[PDX] cross my heart, hope to die.

perhaps when we find ourselves wanting everything it is because we are dangerously near to wanting nothing. there are two opposing poles of wanting nothing: when one is so full and rich and has so many inner worlds that the outer world is not necessary for joy, because joy emanates from the inner core of one’s being. when one is dead and rotten inside and there is nothing in the world: not all the woman, food, sun, or mind-magic of others that can reach the wormy core of one’s gutted soul planet. (sylvia plath, the unabridged journals, 193-4)

i don’t remember when i first read plath, but i know i was in my twenties. i didn’t start with her poetry either or with the bell jar — my first exposure to plath, as i remember it, was with her journals. i read them slowly over the course of a year-and-a-half, and i loved her language, her words, her thoughts and ambitions and struggles, but the thing that struck me most was that intense sense of recognition that strikes you sometimes and resonates within you. i see you. i know you.

i recognized her — i recognize her still because, in her, i see myself.

it’s not just the shared literary ambitions or frustrations with being a woman in a patriarchal world, carrying the burden of a specific set of expectations she’s to fulfill, and it’s not just that we’re both plagued by sinus colds. it isn’t just the depression, the suicidal tendencies and actions, the mental illnesses. it’s all of it.

it’s her rage, her desire, her hunger. at times, it’s her despair and hopelessness.

it’s how she’s so alive and vibrant and humming with want.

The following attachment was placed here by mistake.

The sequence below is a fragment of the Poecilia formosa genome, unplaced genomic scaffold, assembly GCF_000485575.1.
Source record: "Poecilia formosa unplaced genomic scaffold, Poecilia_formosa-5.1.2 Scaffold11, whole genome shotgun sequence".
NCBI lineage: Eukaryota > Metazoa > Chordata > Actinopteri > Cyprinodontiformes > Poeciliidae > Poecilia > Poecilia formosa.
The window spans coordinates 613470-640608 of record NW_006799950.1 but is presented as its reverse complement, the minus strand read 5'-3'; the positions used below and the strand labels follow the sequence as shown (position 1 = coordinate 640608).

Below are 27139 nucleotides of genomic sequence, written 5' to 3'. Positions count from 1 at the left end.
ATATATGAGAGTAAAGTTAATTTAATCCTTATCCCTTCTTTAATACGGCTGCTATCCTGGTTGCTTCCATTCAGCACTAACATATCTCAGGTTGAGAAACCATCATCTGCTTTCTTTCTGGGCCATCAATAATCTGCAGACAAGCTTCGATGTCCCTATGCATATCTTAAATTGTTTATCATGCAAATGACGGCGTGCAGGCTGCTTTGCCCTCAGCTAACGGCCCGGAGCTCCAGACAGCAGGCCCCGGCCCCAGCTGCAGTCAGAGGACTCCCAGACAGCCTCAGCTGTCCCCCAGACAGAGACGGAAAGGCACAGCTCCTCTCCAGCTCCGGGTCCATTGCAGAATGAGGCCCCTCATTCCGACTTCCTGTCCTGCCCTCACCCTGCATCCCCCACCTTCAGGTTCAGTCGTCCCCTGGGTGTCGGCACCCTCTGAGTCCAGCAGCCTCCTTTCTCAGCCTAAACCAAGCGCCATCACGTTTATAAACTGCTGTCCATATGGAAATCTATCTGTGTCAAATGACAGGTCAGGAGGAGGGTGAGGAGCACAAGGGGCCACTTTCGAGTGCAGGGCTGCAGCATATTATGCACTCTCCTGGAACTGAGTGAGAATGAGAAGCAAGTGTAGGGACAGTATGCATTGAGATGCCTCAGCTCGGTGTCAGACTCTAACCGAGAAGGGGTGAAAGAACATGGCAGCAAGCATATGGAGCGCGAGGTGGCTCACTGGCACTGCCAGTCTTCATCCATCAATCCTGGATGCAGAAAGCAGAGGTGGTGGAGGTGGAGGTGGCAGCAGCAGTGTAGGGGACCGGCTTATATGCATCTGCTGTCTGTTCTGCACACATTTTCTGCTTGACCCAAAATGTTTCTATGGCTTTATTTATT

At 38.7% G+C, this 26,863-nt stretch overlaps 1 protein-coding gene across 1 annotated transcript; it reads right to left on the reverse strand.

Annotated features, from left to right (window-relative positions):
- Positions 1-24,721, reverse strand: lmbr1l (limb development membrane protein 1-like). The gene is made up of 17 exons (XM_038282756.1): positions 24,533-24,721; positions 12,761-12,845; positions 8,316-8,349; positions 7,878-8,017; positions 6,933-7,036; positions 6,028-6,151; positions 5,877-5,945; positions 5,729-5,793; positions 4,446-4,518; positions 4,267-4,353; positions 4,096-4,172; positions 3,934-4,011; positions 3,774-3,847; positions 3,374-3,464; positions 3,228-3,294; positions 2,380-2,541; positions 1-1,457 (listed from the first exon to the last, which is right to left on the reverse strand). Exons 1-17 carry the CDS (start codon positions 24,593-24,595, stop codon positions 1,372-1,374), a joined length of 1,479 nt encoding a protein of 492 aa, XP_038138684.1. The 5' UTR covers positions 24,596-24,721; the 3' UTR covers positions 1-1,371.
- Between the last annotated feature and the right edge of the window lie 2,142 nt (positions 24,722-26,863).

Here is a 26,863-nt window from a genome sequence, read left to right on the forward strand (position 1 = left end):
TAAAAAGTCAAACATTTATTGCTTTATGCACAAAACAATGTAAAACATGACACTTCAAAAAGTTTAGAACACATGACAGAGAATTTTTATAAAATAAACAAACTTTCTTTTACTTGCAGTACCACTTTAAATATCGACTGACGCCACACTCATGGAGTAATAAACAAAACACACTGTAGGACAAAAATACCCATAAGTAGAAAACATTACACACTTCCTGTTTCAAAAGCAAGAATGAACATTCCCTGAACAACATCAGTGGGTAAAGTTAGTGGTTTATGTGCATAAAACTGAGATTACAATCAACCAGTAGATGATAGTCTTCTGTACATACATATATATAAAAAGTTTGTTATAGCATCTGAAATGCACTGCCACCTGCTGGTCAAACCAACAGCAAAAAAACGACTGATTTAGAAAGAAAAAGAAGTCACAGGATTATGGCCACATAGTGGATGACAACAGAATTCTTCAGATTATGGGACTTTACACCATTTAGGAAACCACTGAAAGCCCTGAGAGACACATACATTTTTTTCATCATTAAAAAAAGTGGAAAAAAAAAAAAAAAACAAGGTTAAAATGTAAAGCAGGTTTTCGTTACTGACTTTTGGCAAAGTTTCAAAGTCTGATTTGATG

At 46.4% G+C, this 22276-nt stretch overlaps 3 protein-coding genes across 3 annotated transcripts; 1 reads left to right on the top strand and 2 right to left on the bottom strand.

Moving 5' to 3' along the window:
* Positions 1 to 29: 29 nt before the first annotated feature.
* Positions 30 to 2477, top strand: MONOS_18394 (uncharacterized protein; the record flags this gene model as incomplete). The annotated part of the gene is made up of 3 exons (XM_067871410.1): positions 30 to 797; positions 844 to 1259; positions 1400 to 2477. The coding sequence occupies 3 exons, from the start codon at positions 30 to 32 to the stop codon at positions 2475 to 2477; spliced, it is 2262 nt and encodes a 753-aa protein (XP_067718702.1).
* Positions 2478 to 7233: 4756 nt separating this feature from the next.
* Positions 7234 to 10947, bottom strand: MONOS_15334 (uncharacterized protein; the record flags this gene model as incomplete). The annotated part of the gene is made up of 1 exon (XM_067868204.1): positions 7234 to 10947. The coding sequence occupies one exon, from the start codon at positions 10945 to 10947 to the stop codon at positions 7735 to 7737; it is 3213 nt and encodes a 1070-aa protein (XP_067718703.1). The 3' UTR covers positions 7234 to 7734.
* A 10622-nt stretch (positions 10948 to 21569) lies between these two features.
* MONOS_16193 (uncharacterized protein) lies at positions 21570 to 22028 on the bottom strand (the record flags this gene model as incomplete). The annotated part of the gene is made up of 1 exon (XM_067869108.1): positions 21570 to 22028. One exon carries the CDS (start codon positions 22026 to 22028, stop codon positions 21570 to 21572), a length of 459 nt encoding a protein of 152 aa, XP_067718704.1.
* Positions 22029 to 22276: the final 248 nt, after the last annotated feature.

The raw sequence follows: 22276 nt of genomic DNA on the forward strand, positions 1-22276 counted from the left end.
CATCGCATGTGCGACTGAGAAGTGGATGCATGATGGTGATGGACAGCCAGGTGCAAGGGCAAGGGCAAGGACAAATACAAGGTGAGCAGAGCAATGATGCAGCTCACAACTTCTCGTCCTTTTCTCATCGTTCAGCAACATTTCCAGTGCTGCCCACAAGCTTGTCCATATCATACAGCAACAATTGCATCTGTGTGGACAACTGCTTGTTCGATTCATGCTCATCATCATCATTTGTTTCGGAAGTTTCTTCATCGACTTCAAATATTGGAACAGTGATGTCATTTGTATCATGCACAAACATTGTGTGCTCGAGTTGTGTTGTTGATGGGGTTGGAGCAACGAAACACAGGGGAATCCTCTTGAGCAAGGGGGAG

saturday exhausted, nerves frayed. sleepless. threw you, book, down, punched with fist. kicked, punched. violence seethed. joy to murder someone, pure scapegoat. but pacified during necessity to work. work redeems. work saves. baked a lemon meringue pie, cooled lemon custard & crust on cold bathroom windowsill, stirring in black night & stars. set table, candles, glasses sparkling crystal barred crystal on yellow woven cloth. making order, the rugs smoothed clean, maple-wood tables & dark tables cleared. shaping a meal, people, i grew back to joy. (310)

the night before i fly up to portland, i clumsily make tortelloni for the first time. i caramelize onions on low, low heat for two hours, and i make my dough, cracking my eggs into my well of flour, storing unused egg whites in a container in hopes that i’ll figure out some use for them in the future so as not to waste them. (i end up making a lot of mostly-egg-white omelettes. i still have egg whites to use.) my dough is stickier than it usually is, maybe the stickiest pasta dough i’ve made yet, because i thought i’d outsmart my previous attempt by adding a third whole egg because this is cooking, too, experimenting, thinking you’re smarter than you really are, making dough that’s too sticky it won’t come cleanly off the plastic wrap when it comes time to roll.

sometimes, i think it’s cooking that’s taught me best that it’s okay to make mistakes. it’s okay for things not to turn out perfectly, especially the first few times around. it’s okay as long as you keep trying because you will get better.

plath has an appetite as a child, often listing everything she’s eaten at camp in letters home to her mother. it’s pretty impressive, the amount she’s able to consume, and this is something that doesn’t change much as she grows older — if anything, it starts exhibiting, also, in the meals she cooks, once, even, on a tiny little burner stove when she’s honeymooning in spain with hughes.